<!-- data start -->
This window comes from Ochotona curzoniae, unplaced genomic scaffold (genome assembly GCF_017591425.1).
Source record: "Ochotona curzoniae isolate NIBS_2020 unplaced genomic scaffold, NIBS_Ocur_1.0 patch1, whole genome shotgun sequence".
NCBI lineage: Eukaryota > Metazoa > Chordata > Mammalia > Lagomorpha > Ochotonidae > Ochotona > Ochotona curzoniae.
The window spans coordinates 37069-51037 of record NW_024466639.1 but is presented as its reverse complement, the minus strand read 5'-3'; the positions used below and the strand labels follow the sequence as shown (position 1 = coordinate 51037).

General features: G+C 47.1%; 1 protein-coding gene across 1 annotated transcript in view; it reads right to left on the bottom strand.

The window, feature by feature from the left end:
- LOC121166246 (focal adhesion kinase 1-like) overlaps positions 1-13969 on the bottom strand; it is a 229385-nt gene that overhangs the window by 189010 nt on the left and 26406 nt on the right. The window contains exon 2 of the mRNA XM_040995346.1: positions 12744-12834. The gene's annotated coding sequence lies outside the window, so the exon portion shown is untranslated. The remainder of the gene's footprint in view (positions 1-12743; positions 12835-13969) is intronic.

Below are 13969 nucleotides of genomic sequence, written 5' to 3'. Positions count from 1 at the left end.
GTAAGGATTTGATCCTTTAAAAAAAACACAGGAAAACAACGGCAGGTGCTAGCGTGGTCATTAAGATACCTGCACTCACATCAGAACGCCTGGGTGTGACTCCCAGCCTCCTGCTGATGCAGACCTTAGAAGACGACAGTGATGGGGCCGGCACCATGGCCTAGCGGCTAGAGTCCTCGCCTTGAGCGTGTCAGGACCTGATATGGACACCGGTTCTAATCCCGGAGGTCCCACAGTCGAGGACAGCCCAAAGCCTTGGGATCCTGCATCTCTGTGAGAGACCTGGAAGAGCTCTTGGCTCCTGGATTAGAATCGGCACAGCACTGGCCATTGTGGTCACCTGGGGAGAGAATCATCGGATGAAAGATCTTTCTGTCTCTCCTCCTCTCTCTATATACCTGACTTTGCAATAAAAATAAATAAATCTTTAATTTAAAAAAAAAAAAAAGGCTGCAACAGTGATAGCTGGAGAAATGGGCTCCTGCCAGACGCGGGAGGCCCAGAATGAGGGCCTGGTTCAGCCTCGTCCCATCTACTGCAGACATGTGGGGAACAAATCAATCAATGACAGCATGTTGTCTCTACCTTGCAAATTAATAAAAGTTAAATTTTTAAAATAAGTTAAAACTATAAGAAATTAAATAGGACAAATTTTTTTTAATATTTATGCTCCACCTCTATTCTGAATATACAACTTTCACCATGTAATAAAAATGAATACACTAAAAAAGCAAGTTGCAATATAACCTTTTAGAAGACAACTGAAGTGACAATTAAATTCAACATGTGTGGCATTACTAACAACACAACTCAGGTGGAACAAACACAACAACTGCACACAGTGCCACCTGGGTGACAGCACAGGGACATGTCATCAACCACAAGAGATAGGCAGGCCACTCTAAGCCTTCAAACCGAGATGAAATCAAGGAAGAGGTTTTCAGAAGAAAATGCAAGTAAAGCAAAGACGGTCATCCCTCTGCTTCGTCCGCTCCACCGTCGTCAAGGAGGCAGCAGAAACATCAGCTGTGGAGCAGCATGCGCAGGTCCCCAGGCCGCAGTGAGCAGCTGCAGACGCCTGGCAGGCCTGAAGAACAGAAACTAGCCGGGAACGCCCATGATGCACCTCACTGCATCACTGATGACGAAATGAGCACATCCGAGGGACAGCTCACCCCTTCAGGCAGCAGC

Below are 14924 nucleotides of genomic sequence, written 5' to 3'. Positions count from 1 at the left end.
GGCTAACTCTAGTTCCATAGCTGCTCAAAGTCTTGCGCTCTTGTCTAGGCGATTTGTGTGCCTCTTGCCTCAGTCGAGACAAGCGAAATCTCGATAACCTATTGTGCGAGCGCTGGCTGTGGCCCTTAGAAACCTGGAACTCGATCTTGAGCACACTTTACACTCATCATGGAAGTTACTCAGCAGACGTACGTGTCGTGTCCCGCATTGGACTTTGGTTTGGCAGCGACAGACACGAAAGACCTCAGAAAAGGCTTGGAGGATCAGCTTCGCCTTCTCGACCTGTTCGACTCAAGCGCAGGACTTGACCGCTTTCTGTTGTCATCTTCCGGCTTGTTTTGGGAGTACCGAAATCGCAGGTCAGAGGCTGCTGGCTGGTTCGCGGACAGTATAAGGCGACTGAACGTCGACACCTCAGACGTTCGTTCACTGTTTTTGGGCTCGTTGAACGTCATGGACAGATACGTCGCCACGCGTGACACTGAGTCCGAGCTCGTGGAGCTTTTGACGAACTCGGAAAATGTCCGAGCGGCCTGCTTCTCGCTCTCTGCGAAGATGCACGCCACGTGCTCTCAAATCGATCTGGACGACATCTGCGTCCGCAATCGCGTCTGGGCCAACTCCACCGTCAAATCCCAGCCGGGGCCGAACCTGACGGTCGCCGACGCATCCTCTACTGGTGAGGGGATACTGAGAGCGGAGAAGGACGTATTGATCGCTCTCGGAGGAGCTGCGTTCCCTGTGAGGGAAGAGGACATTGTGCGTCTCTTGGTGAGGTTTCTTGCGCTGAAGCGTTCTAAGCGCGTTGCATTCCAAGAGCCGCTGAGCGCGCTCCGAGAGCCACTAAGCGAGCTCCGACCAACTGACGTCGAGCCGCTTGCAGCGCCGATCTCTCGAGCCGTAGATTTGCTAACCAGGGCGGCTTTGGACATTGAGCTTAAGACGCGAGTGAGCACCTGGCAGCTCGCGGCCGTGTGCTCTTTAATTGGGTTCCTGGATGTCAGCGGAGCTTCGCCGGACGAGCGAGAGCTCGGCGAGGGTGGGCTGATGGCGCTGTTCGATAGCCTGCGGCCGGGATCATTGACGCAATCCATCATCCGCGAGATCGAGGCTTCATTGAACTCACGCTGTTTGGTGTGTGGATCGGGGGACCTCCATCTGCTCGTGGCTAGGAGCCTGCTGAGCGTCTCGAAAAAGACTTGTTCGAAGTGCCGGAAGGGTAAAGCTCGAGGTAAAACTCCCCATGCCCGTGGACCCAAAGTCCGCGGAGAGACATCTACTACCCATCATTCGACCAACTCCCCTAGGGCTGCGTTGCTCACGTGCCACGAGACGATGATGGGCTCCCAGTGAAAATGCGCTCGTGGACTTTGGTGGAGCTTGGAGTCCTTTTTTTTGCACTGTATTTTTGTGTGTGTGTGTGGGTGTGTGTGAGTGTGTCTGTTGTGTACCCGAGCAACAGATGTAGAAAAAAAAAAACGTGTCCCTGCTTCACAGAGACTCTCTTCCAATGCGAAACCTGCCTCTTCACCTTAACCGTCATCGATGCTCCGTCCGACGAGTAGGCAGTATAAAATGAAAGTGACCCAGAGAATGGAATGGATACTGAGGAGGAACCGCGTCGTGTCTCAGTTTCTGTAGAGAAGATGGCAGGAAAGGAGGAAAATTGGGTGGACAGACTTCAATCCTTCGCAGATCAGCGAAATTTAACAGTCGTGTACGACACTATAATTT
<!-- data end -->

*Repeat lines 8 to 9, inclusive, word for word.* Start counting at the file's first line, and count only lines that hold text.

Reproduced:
Below are 13969 nucleotides of genomic sequence, written 5' to 3'. Positions count from 1 at the left end.
GTAAGGATTTGATCCTTTAAAAAAAACACAGGAAAACAACGGCAGGTGCTAGCGTGGTCATTAAGATACCTGCACTCACATCAGAACGCCTGGGTGTGACTCCCAGCCTCCTGCTGATGCAGACCTTAGAAGACGACAGTGATGGGGCCGGCACCATGGCCTAGCGGCTAGAGTCCTCGCCTTGAGCGTGTCAGGACCTGATATGGACACCGGTTCTAATCCCGGAGGTCCCACAGTCGAGGACAGCCCAAAGCCTTGGGATCCTGCATCTCTGTGAGAGACCTGGAAGAGCTCTTGGCTCCTGGATTAGAATCGGCACAGCACTGGCCATTGTGGTCACCTGGGGAGAGAATCATCGGATGAAAGATCTTTCTGTCTCTCCTCCTCTCTCTATATACCTGACTTTGCAATAAAAATAAATAAATCTTTAATTTAAAAAAAAAAAAAAGGCTGCAACAGTGATAGCTGGAGAAATGGGCTCCTGCCAGACGCGGGAGGCCCAGAATGAGGGCCTGGTTCAGCCTCGTCCCATCTACTGCAGACATGTGGGGAACAAATCAATCAATGACAGCATGTTGTCTCTACCTTGCAAATTAATAAAAGTTAAATTTTTAAAATAAGTTAAAACTATAAGAAATTAAATAGGACAAATTTTTTTTAATATTTATGCTCCACCTCTATTCTGAATATACAACTTTCACCATGTAATAAAAATGAATACACTAAAAAAGCAAGTTGCAATATAACCTTTTAGAAGACAACTGAAGTGACAATTAAATTCAACATGTGTGGCATTACTAACAACACAACTCAGGTGGAACAAACACAACAACTGCACACAGTGCCACCTGGGTGACAGCACAGGGACATGTCATCAACCACAAGAGATAGGCAGGCCACTCTAAGCCTTCAAACCGAGATGAAATCAAGGAAGAGGTTTTCAGAAGAAAATGCAAGTAAAGCAAAGACGGTCATCCCTCTGCTTCGTCCGCTCCACCGTCGTCAAGGAGGCAGCAGAAACATCAGCTGTGGAGCAGCATGCGCAGGTCCCCAGGCCGCAGTGAGCAGCTGCAGACGCCTGGCAGGCCTGAAGAACAGAAACTAGCCGGGAACGCCCATGATGCACCTCACTGCATCACTGATGACGAAATGAGCACATCCGAGGGACAGCTCACCCCTTCAGGCAGCAGC